A second example includes: a purge control unit configured to open the purge control valve and to supply, as a purge gas to the intake passage, the evaporative fuel together with air in response to a predetermined purge request; an air-fuel ratio detection unit configured to detect an air-fuel ratio of the internal combustion engine; a concentration learning unit configured to estimate a fuel concentration in the purge gas based on a change in the air-fuel ratio detected by using the air-fuel ratio detection unit when the purge control unit causes the purge gas to be supplied to the intake passage and to perform a fuel concentration learning to update a concentration learning value, which is a learning value of the fuel concentration in the purge gas, based on the estimated fuel concentration; an operation control unit configured to switch the operating state of the internal combustion engine from the stoichiometric combustion operation to the lean combustion operation in response to a predetermined lean combustion request in the stoichiometric combustion; an injection amount learning unit configured to perform injection amount learning to correct a fuel injection amount, by which fuel is to be injected from the fuel injection valve, based on the deviation amount between the command injection amount for the fuel injection valve and the actual fuel injection amount; and an air-fuel ratio learning unit configured to acquire an air-fuel ratio deviation amount, which is a deviation amount between the target air-fuel ratio of the internal combustion engine and the detected air-fuel ratio detected by using the air-fuel ratio detection unit, in a state where the purge gas is not supplied to the intake passage and perform an air-fuel ratio learning to correct the detected air-fuel ratio. The operation control unit is configured to switch the operating state of the internal combustion engine from the stoichiometric combustion operation to the lean combustion operation, in response to the lean combustion request in the stoichiometric combustion operation, on condition that a learning history, in which the injection amount learning unit has performed the injection amount learning in the stoichiometric combustion operation, exists. The purge control unit is configured to open the purge control valve to supply the purge gas to the intake passage, in response to a purge request after the operation control unit has switched the operation state of the internal combustion engine from the stoichiometric combustion operation to the lean combustion operation, on condition that the air-fuel ratio learning unit has performed the air-fuel ratio learning after switching to the lean combustion operation. The concentration learning unit is configured to perform the fuel concentration learning after the air-fuel ratio learning unit has completed the air-fuel ratio learning and when the purge control unit supplies the purge gas to the intake passage.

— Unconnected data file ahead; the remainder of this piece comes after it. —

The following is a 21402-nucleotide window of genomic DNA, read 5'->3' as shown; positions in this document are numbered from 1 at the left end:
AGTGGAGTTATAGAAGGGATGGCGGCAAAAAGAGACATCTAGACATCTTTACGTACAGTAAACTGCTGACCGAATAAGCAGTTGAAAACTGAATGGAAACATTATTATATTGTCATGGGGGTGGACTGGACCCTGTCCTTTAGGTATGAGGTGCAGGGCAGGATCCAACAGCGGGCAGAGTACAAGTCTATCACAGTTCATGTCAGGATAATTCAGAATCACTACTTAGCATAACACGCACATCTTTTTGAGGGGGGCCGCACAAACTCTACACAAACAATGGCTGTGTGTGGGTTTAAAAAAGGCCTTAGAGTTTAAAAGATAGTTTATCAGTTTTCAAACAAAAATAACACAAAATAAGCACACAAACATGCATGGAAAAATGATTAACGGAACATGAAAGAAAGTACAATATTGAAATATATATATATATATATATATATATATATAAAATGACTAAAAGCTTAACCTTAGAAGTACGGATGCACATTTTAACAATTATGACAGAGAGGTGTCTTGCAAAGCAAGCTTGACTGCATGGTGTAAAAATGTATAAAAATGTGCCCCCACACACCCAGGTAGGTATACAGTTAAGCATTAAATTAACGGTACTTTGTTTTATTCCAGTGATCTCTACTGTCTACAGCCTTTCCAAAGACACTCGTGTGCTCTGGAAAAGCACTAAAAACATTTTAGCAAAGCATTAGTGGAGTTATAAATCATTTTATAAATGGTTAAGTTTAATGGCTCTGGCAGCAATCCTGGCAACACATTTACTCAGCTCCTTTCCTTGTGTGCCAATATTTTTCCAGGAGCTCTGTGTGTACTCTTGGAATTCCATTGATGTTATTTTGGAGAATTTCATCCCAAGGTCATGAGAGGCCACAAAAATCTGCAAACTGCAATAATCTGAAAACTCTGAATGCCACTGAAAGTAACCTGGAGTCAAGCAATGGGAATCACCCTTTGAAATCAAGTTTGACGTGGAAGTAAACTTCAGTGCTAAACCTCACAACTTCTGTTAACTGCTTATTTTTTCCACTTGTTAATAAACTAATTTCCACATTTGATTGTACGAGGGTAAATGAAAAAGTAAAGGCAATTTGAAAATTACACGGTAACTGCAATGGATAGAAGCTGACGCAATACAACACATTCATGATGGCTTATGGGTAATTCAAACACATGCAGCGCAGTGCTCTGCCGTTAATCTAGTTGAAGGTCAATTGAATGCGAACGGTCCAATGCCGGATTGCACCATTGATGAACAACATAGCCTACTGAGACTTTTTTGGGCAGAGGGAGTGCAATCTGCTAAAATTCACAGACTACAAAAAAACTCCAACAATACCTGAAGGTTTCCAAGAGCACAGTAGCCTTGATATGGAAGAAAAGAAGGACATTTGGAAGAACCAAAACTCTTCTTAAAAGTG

This configuration permits switching from the stoichiometric combustion operation to the lean combustion operation on condition that a learning history of the fuel injection amount in the stoichiometric combustion operation exists. This configuration further eliminates the air-fuel ratio deviation between the target air-fuel ratio and the detected air-fuel ratio without performing the evaporative gas purge after switching to the lean combustion operation, and thereafter, performs the evaporative gas purge and learns the fuel concentration. In a case where a discrepancy arises between the command injection amount to the fuel injection amount and the actual injection amount, a concern arises that the deviation between the concentration learning value of the fuel concentration learning and the actual concentration cannot be detected accurately due to the deviation of the injection amount. Further, the detection accuracy of the air-fuel ratio detection unit in the lean combustion region is lower than that in the stoichiometric combustion region, and therefore, a concern arises that decrease in the detection accuracy may affect the accuracy of the fuel concentration learning. This configuration enables to reduce an error of the air-fuel ratio other than the evaporative gas purge, thereby to enable to improve a learning accuracy of the fuel concentration learning.